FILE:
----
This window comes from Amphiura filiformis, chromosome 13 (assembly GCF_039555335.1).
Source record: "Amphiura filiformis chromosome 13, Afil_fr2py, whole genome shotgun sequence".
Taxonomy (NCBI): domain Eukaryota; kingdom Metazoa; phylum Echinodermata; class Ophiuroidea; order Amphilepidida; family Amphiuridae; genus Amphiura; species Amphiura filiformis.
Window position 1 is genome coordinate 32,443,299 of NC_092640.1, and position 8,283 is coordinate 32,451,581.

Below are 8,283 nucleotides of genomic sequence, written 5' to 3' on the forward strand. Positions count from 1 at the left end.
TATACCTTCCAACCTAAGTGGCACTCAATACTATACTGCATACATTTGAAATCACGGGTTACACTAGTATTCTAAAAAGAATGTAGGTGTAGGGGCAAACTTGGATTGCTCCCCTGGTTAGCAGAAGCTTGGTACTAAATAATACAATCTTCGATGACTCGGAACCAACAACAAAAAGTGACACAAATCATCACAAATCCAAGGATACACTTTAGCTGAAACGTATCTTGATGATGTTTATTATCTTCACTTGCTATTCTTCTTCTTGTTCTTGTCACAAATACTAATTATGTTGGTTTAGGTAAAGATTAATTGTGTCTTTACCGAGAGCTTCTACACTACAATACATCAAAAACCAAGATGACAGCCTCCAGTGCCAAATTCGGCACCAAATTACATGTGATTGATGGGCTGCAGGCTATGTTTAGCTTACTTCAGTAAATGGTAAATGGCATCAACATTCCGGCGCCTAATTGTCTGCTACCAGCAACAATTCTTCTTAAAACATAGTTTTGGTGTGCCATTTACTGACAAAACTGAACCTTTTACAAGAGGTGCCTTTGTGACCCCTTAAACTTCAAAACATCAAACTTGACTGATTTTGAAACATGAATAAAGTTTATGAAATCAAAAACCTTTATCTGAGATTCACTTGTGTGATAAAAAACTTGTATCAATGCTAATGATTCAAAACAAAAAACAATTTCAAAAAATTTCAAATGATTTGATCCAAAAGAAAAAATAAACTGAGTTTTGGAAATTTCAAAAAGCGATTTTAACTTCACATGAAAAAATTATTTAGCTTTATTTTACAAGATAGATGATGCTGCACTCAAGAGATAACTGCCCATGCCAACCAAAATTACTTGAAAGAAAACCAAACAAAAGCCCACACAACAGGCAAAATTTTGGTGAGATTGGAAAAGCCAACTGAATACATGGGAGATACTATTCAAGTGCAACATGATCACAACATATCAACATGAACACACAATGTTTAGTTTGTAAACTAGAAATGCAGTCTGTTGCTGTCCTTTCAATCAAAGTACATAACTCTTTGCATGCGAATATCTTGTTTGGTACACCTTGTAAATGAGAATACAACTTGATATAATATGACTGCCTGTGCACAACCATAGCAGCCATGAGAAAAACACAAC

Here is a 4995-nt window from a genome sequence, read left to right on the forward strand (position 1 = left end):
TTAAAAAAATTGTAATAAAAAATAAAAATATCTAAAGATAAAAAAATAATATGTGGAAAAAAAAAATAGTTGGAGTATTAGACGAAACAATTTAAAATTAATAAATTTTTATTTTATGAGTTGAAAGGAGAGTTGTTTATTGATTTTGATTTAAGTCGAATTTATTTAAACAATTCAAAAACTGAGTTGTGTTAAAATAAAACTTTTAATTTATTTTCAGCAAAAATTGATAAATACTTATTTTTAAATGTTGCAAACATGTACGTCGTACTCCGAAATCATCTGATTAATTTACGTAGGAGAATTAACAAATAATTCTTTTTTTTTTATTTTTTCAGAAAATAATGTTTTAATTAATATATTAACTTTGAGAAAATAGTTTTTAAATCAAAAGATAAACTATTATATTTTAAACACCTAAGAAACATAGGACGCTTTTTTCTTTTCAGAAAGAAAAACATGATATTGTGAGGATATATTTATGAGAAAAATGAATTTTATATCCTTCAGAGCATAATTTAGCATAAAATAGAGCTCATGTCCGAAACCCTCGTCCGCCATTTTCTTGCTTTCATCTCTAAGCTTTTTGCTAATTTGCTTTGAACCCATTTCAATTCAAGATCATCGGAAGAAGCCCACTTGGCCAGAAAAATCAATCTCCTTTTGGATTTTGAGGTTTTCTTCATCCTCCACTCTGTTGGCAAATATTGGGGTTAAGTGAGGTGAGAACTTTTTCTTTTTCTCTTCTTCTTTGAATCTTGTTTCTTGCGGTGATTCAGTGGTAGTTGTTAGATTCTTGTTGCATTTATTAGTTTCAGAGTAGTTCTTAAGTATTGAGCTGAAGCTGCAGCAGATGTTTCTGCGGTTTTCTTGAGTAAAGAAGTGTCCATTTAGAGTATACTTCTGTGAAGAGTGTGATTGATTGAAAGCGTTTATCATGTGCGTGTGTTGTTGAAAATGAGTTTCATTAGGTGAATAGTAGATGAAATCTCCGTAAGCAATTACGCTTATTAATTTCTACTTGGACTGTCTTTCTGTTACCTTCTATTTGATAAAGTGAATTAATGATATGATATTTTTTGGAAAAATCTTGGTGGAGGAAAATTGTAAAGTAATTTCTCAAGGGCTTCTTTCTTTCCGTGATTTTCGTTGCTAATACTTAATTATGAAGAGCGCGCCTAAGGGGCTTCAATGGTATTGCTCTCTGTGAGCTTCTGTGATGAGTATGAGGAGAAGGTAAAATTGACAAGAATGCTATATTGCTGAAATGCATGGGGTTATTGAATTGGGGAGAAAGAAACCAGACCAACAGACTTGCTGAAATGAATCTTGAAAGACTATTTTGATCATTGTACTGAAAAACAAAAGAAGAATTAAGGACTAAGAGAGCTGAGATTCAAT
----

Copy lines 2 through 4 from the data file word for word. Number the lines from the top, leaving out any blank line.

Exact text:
Source record: "Amphiura filiformis chromosome 13, Afil_fr2py, whole genome shotgun sequence".
Taxonomy (NCBI): domain Eukaryota; kingdom Metazoa; phylum Echinodermata; class Ophiuroidea; order Amphilepidida; family Amphiuridae; genus Amphiura; species Amphiura filiformis.
Window position 1 is genome coordinate 32,443,299 of NC_092640.1, and position 8,283 is coordinate 32,451,581.